I am really loving this fantastic little camera!
It’s a delightful (and rare) occurence when I drop off a roll of test film (ie- the first roll of film I’ve run through a camera I purchased at a yard sale, antique shop, or that devil of a website ebay) and come back to find a roll of film that’s actually usable. It’s almost more exciting than Christmas. And it’s exactly what happened today. I finally ran a roll of test film through my Kodak Brownie Twin 20 that I acquired at an antique mall down in New Orleans in October, and am happy to find the camera is in working condition. No light leaks, and the film was (pretty much) properly exposed. The lens is a little out of focus, but let’s be honest, if I wanted a crisp image, I wouldn’t be using old plastic cameras. Granted, I have yet to take anything but photos of houses in my neighborhood, but hey, that’s what test rolls are for. And besides, I live in a pretty rad neighborhood.
My Aunt and my Grandfather. This is one of my favorites of my grandmothers photographs so far that I have found. Though I have no idea what is going on here, I itch to know the story behind the looks on the faces of my family. Plus- the composition is intestesting, as my Grandmother has always ha a good eye for negative space, and it was taken on kodachrome, which means all these years later, the colours are still brilliant.
100 years ago today, my Grandmother Grace was born in Salt Lake City, Utah. The picture below is probably the earliest recording of her: it was taken at her grandparents house in SLC. It is also the oldest negative I have in my collection of family photographs. The portrait was taken on sized 132 film, and was likely one of the first photographs taken on my great-grandmothers Kodak Folding Pocket camera that took postcard sized photographs. I now have what few remaining negatives my great-grandmother shot with this camera, as well as the camera itself, which we think is still in working order (but I will know when I actually finish my test roll of film. More importantly though, I still have my grandmother.
As I pack my bags to head over the mountain range and see my extended family for a weekend of birthday festivities, the realization of how lucky I am strikes me again. I can still ask her to tell me stories of growing up on the pains in Alberta, Canada. Or about when the Columbia Basin Irrigation project started and her and her husband placed the irrigation system in their once dry farm in Quincy, Washington. I can ask her about what it was like to be a press photographer in the 1960’s, when the “old boys club” had barely begun to be questioned. I can ask her these things and have more answers I would ever had just by looking at old photographs and making educated guesses. So happy birthday, Grandma Grace! And here’s too many more.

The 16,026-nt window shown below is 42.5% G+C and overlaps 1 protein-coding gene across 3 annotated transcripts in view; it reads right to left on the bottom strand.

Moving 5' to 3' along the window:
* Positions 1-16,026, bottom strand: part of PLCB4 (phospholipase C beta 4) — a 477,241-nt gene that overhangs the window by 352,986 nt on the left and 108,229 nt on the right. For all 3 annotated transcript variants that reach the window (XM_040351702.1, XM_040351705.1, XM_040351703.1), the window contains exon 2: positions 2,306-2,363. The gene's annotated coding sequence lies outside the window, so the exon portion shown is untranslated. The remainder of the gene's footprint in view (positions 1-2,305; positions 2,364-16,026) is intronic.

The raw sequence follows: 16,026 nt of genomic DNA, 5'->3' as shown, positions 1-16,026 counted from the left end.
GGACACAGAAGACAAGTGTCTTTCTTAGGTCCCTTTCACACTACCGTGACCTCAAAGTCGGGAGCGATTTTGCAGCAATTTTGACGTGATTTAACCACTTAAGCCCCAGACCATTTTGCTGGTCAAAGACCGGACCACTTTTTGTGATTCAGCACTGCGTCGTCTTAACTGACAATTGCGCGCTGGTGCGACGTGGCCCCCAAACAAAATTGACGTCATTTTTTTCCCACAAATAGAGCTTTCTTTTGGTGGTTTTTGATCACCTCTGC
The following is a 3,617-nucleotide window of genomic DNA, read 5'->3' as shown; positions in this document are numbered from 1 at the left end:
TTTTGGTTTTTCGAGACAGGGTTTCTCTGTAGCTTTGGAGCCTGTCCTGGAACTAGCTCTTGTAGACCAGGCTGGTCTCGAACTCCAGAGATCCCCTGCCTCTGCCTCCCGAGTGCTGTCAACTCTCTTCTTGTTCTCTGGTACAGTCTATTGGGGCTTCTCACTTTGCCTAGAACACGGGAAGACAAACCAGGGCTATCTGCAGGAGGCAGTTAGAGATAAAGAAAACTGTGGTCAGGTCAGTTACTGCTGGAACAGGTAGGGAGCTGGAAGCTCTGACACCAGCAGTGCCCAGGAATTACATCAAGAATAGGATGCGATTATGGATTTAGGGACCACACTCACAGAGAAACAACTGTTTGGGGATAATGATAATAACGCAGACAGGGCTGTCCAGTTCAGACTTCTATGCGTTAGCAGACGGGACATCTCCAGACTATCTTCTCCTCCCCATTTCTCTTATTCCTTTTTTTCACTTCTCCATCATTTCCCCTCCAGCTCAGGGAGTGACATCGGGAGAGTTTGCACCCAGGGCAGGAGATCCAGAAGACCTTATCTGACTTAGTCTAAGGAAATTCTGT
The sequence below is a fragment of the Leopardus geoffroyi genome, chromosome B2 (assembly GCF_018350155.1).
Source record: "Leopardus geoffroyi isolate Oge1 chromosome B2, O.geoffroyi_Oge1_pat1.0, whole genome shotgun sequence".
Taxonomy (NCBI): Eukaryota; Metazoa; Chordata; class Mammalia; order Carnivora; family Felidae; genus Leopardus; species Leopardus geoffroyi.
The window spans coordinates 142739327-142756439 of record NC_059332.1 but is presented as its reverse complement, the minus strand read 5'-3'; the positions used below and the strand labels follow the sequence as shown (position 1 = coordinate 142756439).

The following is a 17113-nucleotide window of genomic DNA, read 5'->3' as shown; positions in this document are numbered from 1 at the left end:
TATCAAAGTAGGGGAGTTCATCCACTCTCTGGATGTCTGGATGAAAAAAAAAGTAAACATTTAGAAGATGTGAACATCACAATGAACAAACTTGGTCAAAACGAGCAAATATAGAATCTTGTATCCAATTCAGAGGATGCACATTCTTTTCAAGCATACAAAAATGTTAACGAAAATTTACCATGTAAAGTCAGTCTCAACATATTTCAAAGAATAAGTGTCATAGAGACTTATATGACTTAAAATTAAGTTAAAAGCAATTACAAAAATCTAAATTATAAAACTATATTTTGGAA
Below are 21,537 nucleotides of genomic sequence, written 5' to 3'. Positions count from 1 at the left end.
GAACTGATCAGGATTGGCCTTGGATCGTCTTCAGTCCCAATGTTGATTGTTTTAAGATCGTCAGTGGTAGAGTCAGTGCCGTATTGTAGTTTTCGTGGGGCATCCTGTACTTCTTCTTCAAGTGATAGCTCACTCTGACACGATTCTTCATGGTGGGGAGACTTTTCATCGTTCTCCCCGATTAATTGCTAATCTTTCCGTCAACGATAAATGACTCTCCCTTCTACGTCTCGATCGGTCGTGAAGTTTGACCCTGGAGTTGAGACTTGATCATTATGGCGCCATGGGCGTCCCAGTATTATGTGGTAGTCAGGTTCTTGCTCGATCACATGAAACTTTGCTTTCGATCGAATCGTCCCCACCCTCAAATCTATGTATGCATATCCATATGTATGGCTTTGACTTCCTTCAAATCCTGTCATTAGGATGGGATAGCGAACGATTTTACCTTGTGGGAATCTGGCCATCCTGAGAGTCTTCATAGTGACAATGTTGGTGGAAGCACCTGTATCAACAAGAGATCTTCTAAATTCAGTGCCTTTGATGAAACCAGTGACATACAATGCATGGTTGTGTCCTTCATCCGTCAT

When I left for Virginia 6 years ago, I left about 6 boxes in my mother’s garage. Now, after spending so many weeks going through my grandmother’s belongings, I am starting to go through my storage boxes; sorting and purging. Here’s some of the recent items I have found:
I also found an old Polaroid Joycam (which I promptly disposed of), and a ton of slides and pictures from 2000-2003. Fun stuff. But mostly, I’m excited to hack the Polaroid, see what comes out of the Kodak brownie, and use up some film. It’s supposed to be a gorgeous day in the Pacific Northwest today (It’s foggy now, but hopefully that fog will burn off), and I’m looking forward to a little hike at Cougar Mountain, and you know I’ll be taking a few cameras and some film with me.
How lucky we are to have these photographs, these snapshots of history…
A few days ago a posted a snapshot my grandmother had taken of my mother as a girl in the 1950’s. Here is a snapshot of my grandmother, taken by my great-grandmother, Emma, in 1918, when my grandmother was 7 years old. My grandmother is sitting second from the left. I imagine what life would have been like for Emma, moving with her family to various places her husband had been promised opportunities, farming land that was sometime fertile and sometime not, and never letting that camera out of her hands.